Disclaimer: Right Idea as a unit are equal parts omnivore, vegan, vegitarian, and carnivore. The following is one "right idea" among many, as stolen from GoVeg.com on this holiday.
Top 10 Reasons Not to Eat Turkeys
1. They're Begging Your Pardon
Turkeys are “smart animals with personality and character, and keen awareness of their surroundings,” Oregon State University poultry scientist Tom Savage says. Turkeys are social, playful birds who enjoy the company of others. They relish having their feathers stroked and like to chirp, cluck, and gobble along to their favorite tunes. Anyone who spends time with them at farm sanctuaries quickly learns that turkeys are as varied in personality as dogs and cats. The president “pardons” a turkey every year—can't you pardon one too?
2. Get Rid of Your Wattle
Turkey flesh is brimming with fat. Just one homemade patty of ground, cooked turkey meat contains a whopping 244 mg of cholesterol, and half of its calories come from fat. Research has shown that vegetarians are 50 percent less likely to develop heart disease, and they have 40 percent of the cancer rate of meat-eaters. Plus, meat-eaters are nine times more likely to be obese than vegans are.
3. Can You Spell ‘Pandemic’?
Experts are warning that a virulent new strain of bird flu could spread to human beings and kill millions of Americans. The current administration is trying to deal with the problem, but experts warn that current factory-farm conditions, in which turkeys are drugged up and bred to grow so quickly they can barely walk, are a prescription for disease outbreaks.
4. Recall Process Doesn't Fly
The U.S. government is the only government in the Western world that does not have the power to recall contaminated animal products. The Center for Science in the Public Interest found that 28 percent of fresh turkeys were contaminated with bacteria, primarily with campylobacter, for which the USDA does not even require testing.
5. Let the Turkeys Give Thanks!
Let's face it: If you're eating a turkey, that's a corpse you've got there on the table, and if you don't eat it quickly enough, it will decompose. Is that really what we want as the centerpiece of a holiday meal: an animal's dead and decaying carcass? Thanksgiving is a time to take stock of our lives and give thanks for all that we have, so why not let the turkeys give thanks too?
6. Want Stuffing With Your Supergerms?
Dosing turkeys with antibiotics to stimulate their growth and to keep them alive in filthy, disease-ridden conditions that would otherwise kill them poses even more risks for people who eat them. Leading health organizations—including the World Health Organization, the American Medical Association, and the American Public Health Association—have warned that by giving powerful drugs (via animal products) to humans who are not sick, the farmed-animal industry is creating possible long-term risks to human health and will spread antibiotic-resistant supergerms.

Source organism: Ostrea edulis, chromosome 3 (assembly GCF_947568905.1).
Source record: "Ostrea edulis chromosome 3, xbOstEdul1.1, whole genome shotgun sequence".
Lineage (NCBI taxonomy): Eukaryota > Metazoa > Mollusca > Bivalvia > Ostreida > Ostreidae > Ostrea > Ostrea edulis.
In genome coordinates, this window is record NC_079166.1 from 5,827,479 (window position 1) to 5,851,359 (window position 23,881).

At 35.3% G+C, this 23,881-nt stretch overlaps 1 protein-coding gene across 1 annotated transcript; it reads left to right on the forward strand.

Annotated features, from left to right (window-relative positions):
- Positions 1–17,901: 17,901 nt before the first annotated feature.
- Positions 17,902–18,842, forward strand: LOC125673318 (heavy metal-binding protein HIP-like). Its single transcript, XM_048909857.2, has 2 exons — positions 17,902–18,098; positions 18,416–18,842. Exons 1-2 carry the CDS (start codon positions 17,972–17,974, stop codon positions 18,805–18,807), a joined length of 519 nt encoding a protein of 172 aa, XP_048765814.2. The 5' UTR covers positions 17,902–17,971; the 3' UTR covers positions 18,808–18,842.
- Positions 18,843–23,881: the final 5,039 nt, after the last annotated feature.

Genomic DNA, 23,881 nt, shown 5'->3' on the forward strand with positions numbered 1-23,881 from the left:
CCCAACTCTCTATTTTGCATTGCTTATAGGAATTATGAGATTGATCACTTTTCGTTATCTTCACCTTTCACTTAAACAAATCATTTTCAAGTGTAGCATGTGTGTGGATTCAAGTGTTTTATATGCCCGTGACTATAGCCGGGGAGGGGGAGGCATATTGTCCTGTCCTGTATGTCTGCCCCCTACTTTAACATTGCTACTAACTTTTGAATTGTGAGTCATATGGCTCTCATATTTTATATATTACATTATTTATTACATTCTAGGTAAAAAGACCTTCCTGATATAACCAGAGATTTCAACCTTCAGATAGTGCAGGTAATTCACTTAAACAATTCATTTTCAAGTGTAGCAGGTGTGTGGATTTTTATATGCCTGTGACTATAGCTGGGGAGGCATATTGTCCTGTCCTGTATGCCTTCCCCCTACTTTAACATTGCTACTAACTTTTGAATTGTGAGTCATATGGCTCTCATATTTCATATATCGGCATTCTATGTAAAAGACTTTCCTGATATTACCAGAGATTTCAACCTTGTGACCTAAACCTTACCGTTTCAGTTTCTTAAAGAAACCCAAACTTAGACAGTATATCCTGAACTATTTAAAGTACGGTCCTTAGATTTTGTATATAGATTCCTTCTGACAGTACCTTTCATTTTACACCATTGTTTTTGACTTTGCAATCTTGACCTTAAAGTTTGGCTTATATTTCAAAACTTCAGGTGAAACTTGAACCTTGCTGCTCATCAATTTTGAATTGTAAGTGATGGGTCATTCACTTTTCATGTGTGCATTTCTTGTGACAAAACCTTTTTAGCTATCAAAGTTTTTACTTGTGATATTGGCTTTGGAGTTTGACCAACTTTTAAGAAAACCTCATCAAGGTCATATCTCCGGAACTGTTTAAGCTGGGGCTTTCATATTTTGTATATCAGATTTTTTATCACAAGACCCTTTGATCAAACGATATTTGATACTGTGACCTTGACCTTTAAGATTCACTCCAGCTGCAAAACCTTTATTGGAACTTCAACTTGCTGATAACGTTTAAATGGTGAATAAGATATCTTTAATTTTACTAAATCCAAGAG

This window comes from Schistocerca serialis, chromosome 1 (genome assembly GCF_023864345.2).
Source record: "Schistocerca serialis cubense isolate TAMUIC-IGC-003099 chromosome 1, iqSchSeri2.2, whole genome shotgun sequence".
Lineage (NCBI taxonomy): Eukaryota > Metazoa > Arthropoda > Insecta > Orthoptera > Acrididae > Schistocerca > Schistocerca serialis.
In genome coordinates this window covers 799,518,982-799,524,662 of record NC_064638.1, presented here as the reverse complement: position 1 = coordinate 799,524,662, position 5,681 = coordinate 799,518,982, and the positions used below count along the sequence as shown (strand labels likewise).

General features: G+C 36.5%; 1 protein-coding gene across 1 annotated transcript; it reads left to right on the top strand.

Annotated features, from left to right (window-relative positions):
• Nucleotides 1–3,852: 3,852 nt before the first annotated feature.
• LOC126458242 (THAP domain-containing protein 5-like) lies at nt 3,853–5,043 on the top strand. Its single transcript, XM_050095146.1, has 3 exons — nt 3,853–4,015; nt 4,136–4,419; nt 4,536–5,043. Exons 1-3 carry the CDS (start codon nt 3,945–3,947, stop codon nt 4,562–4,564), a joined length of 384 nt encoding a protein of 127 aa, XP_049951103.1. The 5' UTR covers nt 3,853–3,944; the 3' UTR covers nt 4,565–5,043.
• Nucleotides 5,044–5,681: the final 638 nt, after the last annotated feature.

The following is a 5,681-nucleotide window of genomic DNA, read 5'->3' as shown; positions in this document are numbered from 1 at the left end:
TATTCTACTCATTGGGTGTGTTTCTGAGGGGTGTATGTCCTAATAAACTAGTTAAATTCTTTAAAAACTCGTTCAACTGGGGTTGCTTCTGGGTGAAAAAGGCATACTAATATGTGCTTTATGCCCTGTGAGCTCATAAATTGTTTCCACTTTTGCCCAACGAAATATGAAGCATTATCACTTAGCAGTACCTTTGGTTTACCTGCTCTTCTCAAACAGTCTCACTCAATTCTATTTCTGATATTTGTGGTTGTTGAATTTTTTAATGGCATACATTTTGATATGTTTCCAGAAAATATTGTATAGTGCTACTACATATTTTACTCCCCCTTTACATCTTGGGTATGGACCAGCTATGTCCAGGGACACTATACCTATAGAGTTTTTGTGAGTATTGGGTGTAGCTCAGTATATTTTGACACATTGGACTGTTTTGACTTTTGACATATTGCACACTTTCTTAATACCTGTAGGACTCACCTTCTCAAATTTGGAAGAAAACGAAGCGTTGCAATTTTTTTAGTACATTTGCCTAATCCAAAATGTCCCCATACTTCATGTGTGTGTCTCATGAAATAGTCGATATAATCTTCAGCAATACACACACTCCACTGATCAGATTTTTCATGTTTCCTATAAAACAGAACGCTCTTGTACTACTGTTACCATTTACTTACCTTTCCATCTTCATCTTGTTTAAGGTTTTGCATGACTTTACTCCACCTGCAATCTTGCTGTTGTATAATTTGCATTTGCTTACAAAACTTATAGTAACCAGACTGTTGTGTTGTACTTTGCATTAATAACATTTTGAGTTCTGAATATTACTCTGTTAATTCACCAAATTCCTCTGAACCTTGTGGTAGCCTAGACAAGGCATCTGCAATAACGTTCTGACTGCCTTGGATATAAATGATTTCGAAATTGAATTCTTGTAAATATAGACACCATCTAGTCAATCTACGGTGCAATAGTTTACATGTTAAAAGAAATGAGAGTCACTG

7. Without a Wing and a Prayer
On factory farms, turkeys live for months in sheds where they are packed so tightly that flapping a wing or stretching a leg is nearly impossible. They stand in waste, and urine and ammonia fumes burn their eyes and lungs. At the slaughterhouse, turkeys have their throats slit while they are still conscious. Those who miss the automated knife are scalded to death in the defeathering tank.
8. Foul Farming
Anyone who has driven by a farm has probably smelled it first from a mile away. Turkeys and other animals raised for food produce 130 times as much excrement as the entire U.S. human population—all without the benefit of waste treatment systems. There are no federal guidelines to regulate how factory farms treat, store, and dispose of the trillions of pounds of concentrated, untreated animal excrement that they produce each year.
9. Blood, Sweat, and Fear
Killing animals is inherently dangerous work, but the fast line speeds, the dirty, slippery killing floors, and the lack of training make animal-processing plants some of the most dangerous places to work in America today.
10. A Cornucopia of Turkey Alternatives
Give up the giblets and carve out a new tradition this Thanksgiving—Tofurky Roast and UnTurkey, savory soy- and wheat-based roasts with stuffing and gravy or oven-roasted, peppered, hickory-smoked, or cranberry- and stuffing-flavored Tofurky Deli Slices. Give animals and yourself something to be really thankful for this year!